Are statements such as INTEGER*1, INTEGER*2, ... allowed by INTEL FORTRAN?
I'm sorry for my last post. The problem stemmed from the number of continuation lines exceeding whatever the short limit is in Intel FORTRAN. Somewhere near 100 .. probably 96. I can't find a switch to increase the number of continuation lines which is a bear when rehosting someone else's code. I think the number has been increased to 512 in an 8 beta version but I can't set a development environment based on a beta.
Thanks again for the response.
Yes, ifc 7.1 limits continuations to 99.
I would suggest finding a way to not need so many continuations, as this can cause portability problems. The standard says 19 for fixed form, 39 for free-form.
Unfortunately, it is not my code. We are rehosting existing ages old flight simulation code (real flight simulators for the Marines not the Microsoft stuff .. lol) that ran on a SGI to a pc running Linux. The Linux kernel has been patched to allow CPU restriction. The original authors liked to use one line per entry in common statements. I doubled up the entries and have gotten around the problem.
I'm about halfway through the rehost and haven't encountered any other probs so your FORTRAN seems to work ok at least until we actually execute the code. Your FORTRAN links without probs so far with gnat Ada, g++, and gcc. I use gnatmake as the linker with --LINK=c++ without any unresolves in the FORTRAN realm so things look OK unless I am missing something.
I've rehosted several thousand lines of code to Intel FORTRAN - Linux. I've found two things that are a downer.
1. The limit on continuation lines regardless of what the spec says. Other FORTRAN's have extensions that bypass that spec.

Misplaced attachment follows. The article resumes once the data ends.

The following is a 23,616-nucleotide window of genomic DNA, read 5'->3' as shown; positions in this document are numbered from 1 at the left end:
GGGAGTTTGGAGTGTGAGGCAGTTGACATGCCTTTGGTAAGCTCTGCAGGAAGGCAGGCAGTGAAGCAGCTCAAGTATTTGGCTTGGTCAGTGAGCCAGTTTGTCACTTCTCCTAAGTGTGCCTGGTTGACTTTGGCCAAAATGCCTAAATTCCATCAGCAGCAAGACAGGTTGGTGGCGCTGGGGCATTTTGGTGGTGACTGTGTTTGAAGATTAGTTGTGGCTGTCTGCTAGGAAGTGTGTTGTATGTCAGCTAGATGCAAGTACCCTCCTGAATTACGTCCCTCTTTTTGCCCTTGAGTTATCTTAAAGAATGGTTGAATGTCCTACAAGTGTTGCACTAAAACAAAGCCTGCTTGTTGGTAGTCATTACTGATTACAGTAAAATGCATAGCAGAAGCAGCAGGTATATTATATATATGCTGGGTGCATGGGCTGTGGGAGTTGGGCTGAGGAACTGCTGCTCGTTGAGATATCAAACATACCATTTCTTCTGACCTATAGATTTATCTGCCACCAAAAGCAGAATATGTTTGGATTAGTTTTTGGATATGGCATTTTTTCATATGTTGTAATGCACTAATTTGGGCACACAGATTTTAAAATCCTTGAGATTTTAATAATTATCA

2. Intrinsic generics such as IAND don't assume that a constant parameter is the same data type as the other parameter. For instance, IAND(JINT2VAR, 5) bombs because the compiler doesn't recognize 5 as an INT2 constant.
I know these are petty but I've done a major rehost and am just letting you know what are the pains.
The next major release of the compiler will allow up to 511 continuation lines. ifc goes way beyond the standard here, but apparently you want even more! :-)
In your IAND case, 2 isn't an INT2 constant - the standard says it's "default integer". However, the next major release will allow this combination as an extension.
I will comment that you should try to stick to standard-conforming code where you can. Relying on extensions can get you into trouble, especially if a vendor implements an extension different from what you expect. If you're using non-default kinds, the generally accepted way of doing this is to declare PARAMETER constants that define the kind values, and then use the kind values in the code, for example:
integer, parameter :: int2 = selected_int_kind(4)
integer(int2) :: i,j
j = iand(i,2_int2)
You hit the nail on the head there Steve in sticking to the standards. I've been doing this for 25 years and am pretty anal (can I say that online?) about standards. Even down to the number of spaces for indents which is a company standard.
However, a lot of stuff, especially in flight simulation, gets rehosted nowadays to Linux PC's from the Gould/Harris/SGI/VAX(ugh) mini's of 15 years ago. Your upcoming extensions will be nice for those projects.
New projects ... I suggest, as Steve suggests, do not use extensions ... Learn to type and spend the extra 2 percent effort and avoid problems down the line.
I will say that I sympathize with those porting old code that worked on F77 compilers but not with F90 compilers, due to the F90 standard defining things that F77 compilers treated differently. Dealing with "kinds" is one of the more common problems here, especially for real numbers.